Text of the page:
Keep in mind as you read this, that the people behind this dystopian nightmare think they have all the answers for our society, and their movement has been blessed by high ranking Democrats.
For three years, this has been Charane Odho’s neighborhood. It’s poor and imperfect, the 37-year-old grandma with pale skin, dark tattoos, and raven hair admits — but it’s home nonetheless. Suddenly, however, it’s occupied.
“It’s like we live in a huge crack house now!” Odho says. She points a long manicured fingernail at brown smears on her apartment complex’s yellow paint. “They poop on the walls,” she says, stifling a gag as she steps over stinking piles on the pavement. “They poop in the back of the building and wipe themselves with socks… Who are these people? We don’t know who the hell they are.”
Welcome to phase two of Occupy Miami. Protesters call it “Peace City.” Locals call it a living hell.
They arrived the last day of January: young and old; black, white, and brown; clean-cut professionals and grimy gutter punks. Their tents and lean-tos once clogged a lawn outside county hall like a South American favela. Now they have overtaken Odho’s Overtown apartment building, ripping off doors, tagging the building with black and red graffiti, and hanging posters from the railings. Yet there is little the cops, let alone Odho, can do. The squatters didn’t invade. They were invited.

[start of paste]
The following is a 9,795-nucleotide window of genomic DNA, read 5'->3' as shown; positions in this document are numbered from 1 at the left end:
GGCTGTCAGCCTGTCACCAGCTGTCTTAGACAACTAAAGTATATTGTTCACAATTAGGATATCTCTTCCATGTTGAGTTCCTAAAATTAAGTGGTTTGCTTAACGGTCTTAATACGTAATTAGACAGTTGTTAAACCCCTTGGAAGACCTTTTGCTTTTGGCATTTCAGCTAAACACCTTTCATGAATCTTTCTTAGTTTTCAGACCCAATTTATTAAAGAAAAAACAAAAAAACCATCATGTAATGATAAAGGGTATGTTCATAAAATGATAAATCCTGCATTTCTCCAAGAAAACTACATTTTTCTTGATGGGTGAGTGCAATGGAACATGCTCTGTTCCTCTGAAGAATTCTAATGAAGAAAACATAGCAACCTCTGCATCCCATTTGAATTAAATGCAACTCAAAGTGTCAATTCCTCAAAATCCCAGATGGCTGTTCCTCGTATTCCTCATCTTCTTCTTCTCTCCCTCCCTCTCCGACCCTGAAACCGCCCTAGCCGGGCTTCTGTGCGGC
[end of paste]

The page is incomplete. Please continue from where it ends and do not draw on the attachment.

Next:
After the police shut down their tent city on January 31, the Overtown apartment building’s landlord, a gentleman who calls himself, “Senior Paz” – “Mr. Peace” invited them to squat in his building.
For the occupiers, it was a miracle: a haven from the police and a place to plan their campaign against corruption and fat-cat corporations. Paz was their savior.
But for the building’s rent-paying tenants, Paz has unleashed a nightmare in Overtown. The squatters blast loud music late at night, openly use drugs, and regularly wage drunken fights with one another. And though Paz claims he is trying to save the neighborhood from crime, tenants say he is to blame for the violence and narcotics. Some residents have begun to fight back against their unwanted neighbors. Tensions are boiling.
Across the nation, the Occupy movement is reeling from evictions and arrests. But the Overtown encampment is a one-of-a-kind experiment. It could either save or scupper Miami’s own uprising. Some protesters say it has given them a black eye and have tried to distance the movement from Peace City. Others insist it’s the strategic headquarters they need to wage a war on inequality this summer — if city officials don’t condemn the collapsing structure first. And at the center of the controversy looms the mysterious Mr. Peace.
“He’s on drugs,” Odho says of Paz. “He’s high out of his mind. He’s letting them totally destroy our building. Pretty soon, nobody is going to be able to live here.”
Paz, though, says Peace City will change the world. “This is our Zion, our Jerusalem,” he says. “It is the place of the righteous.”
Finish reading at Miami New Times News.
Here is an interview of Senior Paz after the police raided Occupy Miami’s Overtown headquarters March 13.